Tuesday, August 17, 2010

Searching for Regency London

by Ann Lethbridge


One of my most interesting visits this summer was to Fenton House in Hampstead.

Pictured first is the South Front, which faces down Holly Hill (a particularly steep hill I might add)

In the regency period, Hampstead was a small city separate from London and a place where the middle class professionals lived, rather than the fashionable, though the Heath itself drew many visitors. The village and the heath sits high on a hill overlooking London and at one time could be seen as wooded hills behind the city from the other side of the river.

Fenton House has remained remarkably untouched since it was built in 1756, being a substantial brick house with extensive gardens of fruit trees and kitchen gardens enclosed in a brick wall.

Today much of the house is given over to collections of pictures and musical instruments which are interesting. My main interest however was with the house itself. The way it would have been lived in.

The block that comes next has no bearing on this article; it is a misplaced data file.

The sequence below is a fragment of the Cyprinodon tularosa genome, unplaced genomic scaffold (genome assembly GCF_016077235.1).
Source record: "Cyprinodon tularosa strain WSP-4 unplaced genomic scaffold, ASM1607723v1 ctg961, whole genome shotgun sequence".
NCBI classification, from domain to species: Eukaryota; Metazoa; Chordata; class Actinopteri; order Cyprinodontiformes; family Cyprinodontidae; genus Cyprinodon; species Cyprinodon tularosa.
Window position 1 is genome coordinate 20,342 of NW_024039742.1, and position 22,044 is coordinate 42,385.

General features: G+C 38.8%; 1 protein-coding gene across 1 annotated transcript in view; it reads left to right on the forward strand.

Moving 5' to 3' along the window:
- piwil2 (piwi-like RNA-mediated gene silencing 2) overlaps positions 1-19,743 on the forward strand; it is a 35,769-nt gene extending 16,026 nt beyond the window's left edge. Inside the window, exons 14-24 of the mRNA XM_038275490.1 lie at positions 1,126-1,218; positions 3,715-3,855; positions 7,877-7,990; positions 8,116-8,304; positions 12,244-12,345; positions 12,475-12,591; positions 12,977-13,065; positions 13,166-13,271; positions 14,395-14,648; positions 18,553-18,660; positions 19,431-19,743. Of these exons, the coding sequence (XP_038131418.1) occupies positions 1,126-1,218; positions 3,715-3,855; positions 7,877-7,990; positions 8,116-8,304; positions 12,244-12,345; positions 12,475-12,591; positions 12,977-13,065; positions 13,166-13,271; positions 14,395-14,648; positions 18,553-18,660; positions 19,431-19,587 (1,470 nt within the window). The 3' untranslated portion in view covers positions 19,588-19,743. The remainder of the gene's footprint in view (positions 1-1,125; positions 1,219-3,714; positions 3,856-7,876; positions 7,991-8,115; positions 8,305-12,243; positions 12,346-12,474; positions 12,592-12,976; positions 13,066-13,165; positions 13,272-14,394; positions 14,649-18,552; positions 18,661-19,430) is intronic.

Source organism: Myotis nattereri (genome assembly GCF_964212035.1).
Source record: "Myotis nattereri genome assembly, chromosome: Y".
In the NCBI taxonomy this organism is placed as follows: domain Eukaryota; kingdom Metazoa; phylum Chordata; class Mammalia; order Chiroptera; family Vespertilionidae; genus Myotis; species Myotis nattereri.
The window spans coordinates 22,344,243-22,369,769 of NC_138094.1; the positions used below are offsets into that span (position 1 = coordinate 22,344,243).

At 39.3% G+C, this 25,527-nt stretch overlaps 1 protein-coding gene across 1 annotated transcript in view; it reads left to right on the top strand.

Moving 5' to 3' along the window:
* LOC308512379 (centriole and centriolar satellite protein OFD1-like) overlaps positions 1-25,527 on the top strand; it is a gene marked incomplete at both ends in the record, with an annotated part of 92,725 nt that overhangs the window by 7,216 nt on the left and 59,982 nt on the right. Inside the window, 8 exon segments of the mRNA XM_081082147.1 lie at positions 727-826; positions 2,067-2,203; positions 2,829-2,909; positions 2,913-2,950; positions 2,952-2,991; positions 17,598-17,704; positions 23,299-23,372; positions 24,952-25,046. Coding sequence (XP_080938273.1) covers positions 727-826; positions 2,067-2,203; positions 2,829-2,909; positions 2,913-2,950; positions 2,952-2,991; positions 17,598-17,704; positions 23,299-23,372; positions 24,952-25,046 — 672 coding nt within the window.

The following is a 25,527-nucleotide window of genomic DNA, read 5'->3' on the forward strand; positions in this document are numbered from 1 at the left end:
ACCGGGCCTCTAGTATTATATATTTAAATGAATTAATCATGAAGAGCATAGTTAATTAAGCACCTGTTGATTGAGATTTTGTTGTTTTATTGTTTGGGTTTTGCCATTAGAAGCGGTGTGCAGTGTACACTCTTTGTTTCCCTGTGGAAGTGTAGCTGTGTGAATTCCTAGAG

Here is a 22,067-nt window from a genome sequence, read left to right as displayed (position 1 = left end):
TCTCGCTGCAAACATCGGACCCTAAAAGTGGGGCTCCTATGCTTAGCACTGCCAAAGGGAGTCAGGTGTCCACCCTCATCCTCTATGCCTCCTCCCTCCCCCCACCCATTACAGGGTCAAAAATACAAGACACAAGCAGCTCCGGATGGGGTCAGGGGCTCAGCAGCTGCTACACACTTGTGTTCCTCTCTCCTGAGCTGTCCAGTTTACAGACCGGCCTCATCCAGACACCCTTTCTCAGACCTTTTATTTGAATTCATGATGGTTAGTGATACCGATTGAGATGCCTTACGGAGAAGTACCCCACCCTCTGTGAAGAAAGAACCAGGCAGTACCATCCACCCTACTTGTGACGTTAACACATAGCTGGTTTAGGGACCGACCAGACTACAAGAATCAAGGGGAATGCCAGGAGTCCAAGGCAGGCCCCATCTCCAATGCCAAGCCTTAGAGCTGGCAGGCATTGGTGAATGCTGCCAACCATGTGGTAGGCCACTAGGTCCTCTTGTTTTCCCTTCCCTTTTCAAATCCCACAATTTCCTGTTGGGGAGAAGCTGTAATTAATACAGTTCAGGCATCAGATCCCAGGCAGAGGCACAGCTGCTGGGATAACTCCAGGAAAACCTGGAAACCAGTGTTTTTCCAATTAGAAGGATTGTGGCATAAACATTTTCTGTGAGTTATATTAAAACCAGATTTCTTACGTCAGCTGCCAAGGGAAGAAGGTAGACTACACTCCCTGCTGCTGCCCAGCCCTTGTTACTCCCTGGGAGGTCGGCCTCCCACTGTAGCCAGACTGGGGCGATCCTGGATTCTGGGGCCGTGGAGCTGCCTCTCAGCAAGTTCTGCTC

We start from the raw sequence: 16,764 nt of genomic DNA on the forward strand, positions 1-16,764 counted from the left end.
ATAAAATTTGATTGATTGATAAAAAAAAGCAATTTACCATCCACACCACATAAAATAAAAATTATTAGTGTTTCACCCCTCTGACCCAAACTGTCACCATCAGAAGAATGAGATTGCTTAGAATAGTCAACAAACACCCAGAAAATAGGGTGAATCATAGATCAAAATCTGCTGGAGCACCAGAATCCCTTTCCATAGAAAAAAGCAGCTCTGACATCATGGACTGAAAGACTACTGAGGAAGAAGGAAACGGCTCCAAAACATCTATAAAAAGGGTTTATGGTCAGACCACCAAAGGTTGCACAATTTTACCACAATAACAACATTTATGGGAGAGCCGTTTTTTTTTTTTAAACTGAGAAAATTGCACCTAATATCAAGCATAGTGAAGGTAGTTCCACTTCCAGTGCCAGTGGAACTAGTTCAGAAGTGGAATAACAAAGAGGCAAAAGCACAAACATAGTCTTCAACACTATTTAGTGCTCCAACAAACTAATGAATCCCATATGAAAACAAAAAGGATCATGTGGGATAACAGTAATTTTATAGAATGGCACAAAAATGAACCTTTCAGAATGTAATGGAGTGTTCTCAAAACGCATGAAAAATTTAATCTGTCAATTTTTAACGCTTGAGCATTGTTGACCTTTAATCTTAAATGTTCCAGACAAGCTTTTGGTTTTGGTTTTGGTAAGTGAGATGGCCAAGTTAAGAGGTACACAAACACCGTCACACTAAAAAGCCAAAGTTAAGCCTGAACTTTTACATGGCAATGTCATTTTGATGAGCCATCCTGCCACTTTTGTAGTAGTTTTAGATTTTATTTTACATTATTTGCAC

Various parts of the house has been altered over the years, but still it retains much of its original structure.

The entrance hall shown here, with the service stairs behind which can be shut off by a door is a far more modest area that we see in the grand houses we have visited. The frieze around the ceiling dates from about 1810.

The long case clock you can see dates from 1700.


Here is a closer look at the frieze:


Moving into the dining room we can see that it was once divided into two rooms, a dining room and a drawing room.



The chairs at the table are 18th century mahogany. The harpsicord off in what was a drawing room is a Shudi and Broadwood from 1770. One of the earliest with the Broadwood name.








These lyre back chair are Regency and there is also a winecooler in the shape of a classical sarcophagus tucked under the sideboard which is also Regency.








The alcove, part of what was the drawing room which clearly goes into one of the protrusions you can see on the outside of the house contains one of the very popular Broadwood Square pianos, this one from 1774





Sadly this is all we have time for today. But lots more next time. Until then, happy rambles.